Generally, most of the algorithms behave sometimes in best case. In this case, algorithm searches the element for the first time by itself.

For example: In linear search, if it finds the element for the first time by itself, then it behaves as the best case. Best case takes shortest time to execute, as it causes the algorithms to do the least amount of work.

Worst Case

In worst case, we find the element at the end or when searching of elements fails. This could involve comparing the key to each list value for a total of N comparisons.

For example in linear search suppose the element for which algorithm is searching is the last element of array or it is not available in array then algorithm behaves as worst case.

Average Case

Analyzing the average case behavior algorithm is a little bit complex than the best case and worst case. Here, we take the probability with a list of data. Average case of algorithm should be the average number of steps but since data can be at any place, so finding exact behavior of algorithm is difficult. As the volume of data increases, the average case of algorithm behaves like the worst case of algorithm.

1.5 Efficiency of an Algorithm

Efficiency of an algorithm can be determined by measuring the time, space, and amount of resources it uses for executing the program. The amount of time taken by an algorithm can be calculated by finding the number of steps the algorithm executes, while the space refers to the number of units it requires for memory storage.

1.6 Asymptotic Notations

The asymptotic notations are the symbols which are used to solve the different algorithms and the notations are

  • Big Oh Notation (O)
  • Little Oh Notation (o)
  • Omega Notation (Ω)
  • Theta Notation (θ)

Big Oh (O) Notation

This Notation gives the upper bound for a function to within a constant factor. We write f(n) = O(g(n)) if there are +ve constants n0 and C such that to the right of n0, the value of f(n) always lies on or below Cg(n)

Omega Notation (Ω)

This notation gives a lower bound for a function to with in a constant factor. We write f(n) = Ωg(n) if there are positive constants n0 and C such that to the right of n0 the value of f(n) always lies on or above Cg(n)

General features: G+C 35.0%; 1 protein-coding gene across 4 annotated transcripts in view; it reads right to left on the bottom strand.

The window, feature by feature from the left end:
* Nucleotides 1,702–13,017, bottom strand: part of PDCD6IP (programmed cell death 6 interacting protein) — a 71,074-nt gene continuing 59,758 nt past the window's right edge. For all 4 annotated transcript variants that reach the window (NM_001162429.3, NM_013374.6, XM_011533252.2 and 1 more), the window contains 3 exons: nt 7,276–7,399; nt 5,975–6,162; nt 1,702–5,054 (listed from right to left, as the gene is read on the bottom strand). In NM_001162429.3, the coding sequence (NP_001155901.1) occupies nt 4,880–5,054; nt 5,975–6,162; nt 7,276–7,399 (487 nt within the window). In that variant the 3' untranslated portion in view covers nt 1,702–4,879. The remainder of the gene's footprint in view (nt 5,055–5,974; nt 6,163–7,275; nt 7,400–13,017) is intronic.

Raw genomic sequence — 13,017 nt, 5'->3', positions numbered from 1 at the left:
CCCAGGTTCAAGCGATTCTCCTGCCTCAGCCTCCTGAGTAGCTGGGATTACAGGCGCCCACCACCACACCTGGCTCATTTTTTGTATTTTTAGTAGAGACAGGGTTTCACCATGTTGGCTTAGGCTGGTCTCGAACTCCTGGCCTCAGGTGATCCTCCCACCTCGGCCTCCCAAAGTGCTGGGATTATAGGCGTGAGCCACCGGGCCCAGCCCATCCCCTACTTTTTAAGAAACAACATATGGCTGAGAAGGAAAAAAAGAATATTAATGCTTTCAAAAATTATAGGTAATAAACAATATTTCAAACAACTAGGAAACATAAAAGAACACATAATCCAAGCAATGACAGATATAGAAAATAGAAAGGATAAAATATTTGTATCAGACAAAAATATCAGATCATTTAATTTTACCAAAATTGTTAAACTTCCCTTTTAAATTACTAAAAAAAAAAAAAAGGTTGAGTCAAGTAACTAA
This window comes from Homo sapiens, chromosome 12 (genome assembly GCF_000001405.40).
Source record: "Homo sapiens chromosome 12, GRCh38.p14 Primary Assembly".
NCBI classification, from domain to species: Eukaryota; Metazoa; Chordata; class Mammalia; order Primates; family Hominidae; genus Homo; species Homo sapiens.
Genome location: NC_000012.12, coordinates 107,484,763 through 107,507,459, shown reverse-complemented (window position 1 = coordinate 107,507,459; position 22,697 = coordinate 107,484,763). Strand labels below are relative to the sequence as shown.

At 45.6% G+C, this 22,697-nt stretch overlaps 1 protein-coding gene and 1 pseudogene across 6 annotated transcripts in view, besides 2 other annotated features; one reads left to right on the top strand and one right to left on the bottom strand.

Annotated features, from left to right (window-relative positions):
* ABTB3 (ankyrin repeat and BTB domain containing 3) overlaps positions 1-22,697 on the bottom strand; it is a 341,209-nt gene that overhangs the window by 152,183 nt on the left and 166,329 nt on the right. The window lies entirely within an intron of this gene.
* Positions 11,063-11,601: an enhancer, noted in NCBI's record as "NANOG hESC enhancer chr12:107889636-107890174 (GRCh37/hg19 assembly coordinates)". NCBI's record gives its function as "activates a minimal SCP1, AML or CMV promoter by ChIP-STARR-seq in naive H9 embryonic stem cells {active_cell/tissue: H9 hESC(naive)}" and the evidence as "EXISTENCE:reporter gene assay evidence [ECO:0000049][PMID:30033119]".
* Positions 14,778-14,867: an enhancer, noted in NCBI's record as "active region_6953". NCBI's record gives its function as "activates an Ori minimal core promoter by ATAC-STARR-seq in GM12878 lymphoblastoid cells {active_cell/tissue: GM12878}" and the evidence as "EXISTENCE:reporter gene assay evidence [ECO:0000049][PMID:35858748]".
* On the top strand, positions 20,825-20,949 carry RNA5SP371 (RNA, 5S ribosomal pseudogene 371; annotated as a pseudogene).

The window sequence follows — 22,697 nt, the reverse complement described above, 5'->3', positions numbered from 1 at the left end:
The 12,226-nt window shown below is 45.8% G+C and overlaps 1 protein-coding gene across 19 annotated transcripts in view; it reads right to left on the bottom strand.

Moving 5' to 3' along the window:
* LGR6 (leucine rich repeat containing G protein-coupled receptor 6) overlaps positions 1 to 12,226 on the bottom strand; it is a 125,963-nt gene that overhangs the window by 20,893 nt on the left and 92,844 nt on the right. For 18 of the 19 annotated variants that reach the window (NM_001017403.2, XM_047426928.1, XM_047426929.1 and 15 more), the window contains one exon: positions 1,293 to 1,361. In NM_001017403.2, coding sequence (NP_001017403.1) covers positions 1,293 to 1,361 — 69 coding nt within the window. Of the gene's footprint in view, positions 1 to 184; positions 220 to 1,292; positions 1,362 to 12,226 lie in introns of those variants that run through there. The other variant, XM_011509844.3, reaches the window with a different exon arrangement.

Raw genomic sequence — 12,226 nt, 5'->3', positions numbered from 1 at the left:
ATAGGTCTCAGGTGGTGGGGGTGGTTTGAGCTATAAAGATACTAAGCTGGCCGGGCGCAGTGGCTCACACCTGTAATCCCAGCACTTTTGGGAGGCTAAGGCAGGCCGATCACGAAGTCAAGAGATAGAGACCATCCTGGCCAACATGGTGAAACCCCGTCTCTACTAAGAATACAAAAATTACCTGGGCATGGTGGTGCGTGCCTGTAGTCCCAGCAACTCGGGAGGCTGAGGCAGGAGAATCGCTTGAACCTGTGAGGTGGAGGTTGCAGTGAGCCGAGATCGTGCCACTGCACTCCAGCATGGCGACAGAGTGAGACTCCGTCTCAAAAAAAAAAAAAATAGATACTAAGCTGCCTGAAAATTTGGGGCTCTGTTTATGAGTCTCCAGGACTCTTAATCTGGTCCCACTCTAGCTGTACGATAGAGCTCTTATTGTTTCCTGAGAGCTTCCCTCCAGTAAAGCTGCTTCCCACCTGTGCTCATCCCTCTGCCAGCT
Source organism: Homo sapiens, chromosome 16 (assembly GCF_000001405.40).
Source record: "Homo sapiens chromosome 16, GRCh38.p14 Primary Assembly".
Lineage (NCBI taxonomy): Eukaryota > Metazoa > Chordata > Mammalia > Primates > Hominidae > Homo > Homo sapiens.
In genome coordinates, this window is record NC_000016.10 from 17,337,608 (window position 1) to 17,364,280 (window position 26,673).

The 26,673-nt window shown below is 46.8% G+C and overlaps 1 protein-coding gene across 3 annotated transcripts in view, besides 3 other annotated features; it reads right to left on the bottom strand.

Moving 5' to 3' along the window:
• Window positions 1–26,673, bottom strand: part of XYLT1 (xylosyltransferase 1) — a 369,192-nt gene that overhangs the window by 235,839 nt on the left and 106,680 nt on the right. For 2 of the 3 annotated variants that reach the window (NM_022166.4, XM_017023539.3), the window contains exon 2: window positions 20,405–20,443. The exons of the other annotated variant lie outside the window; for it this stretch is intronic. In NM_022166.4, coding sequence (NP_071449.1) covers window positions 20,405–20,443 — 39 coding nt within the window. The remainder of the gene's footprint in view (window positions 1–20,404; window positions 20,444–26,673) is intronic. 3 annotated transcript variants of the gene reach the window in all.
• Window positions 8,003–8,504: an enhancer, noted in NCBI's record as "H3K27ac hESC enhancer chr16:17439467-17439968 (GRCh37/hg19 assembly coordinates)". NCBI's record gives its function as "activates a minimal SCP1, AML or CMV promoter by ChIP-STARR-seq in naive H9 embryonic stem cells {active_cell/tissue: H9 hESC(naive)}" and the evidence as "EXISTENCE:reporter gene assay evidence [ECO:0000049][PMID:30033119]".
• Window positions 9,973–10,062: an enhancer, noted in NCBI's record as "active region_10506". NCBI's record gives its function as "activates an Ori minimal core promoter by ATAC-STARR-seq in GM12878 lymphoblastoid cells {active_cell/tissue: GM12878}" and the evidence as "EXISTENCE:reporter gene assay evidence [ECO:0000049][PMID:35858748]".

Theta Notation (θ)

This notation bounds the function to within constant factors. We say f(n) = θg(n) if there exists +ve constants n0, C1 and C2 such that to the right of n0 the value of f(n) always lies between c1g(n) and c2(g(n)) inclusive.

Little Oh Notation (o)

Introduction

An important question is: How efficient is an algorithm or piece of code? Efficiency covers lots of resources, including:

CPU (time) usage
Memory usage
Disk usage
Network usage

All are important but we will mostly talk about CPU time

Be careful to differentiate between:

Performance: how much time/memory/disk/... is actually used when a program is running. This depends on the machine, compiler, etc., as well as the code.

Complexity: how do the resource requirements of a program or algorithm scale, i.e., what happens as the size of the problem being solved gets larger. Complexity affects performance but not the other way around. The time required by a method is proportional to the number of “basic operations” that it performs. Here are some examples of basic operations:

one arithmetic operation (e.g., +, *).
one assignment
one test (e.g., x == 0)
one read
one write (of a primitive type)

Note: As an example,

O(1) refers to constant time.

O(n) indicates linear time;

O(nk) (k fixed) refers to polynomial time;

O(log n) is called logarithmic time;

O(2n) refers to exponential time, etc.

n2 + 3n + 4 is O(n2), since n2 + 3n + 4 < 2n2 for all n > 10. Strictly speaking, 3n + 4 is O(n2), too, but big-O notation is often misused to mean equal to rather than less than.

1.7 How to Determine Complexities

In general, how can you determine the running time of a piece of code? The answer is that it depends on what kinds of statements are used.

1. Sequence of statements

	statement 1;
	statement 2;
	...
	statement k;

Note: this is code that really is exactly k statements; this is not an unrolled loop like the N calls to addBefore shown above.) The total time is found by adding the times for all statements:

total time = time(statement 1) + time
(statement 2) + ... + time(statement k)

If each statement is “simple” (only involves basic operations) then the time for each statement is constant and the total time is also constant: O(1). In the following examples, assume the statements are simple unless noted otherwise.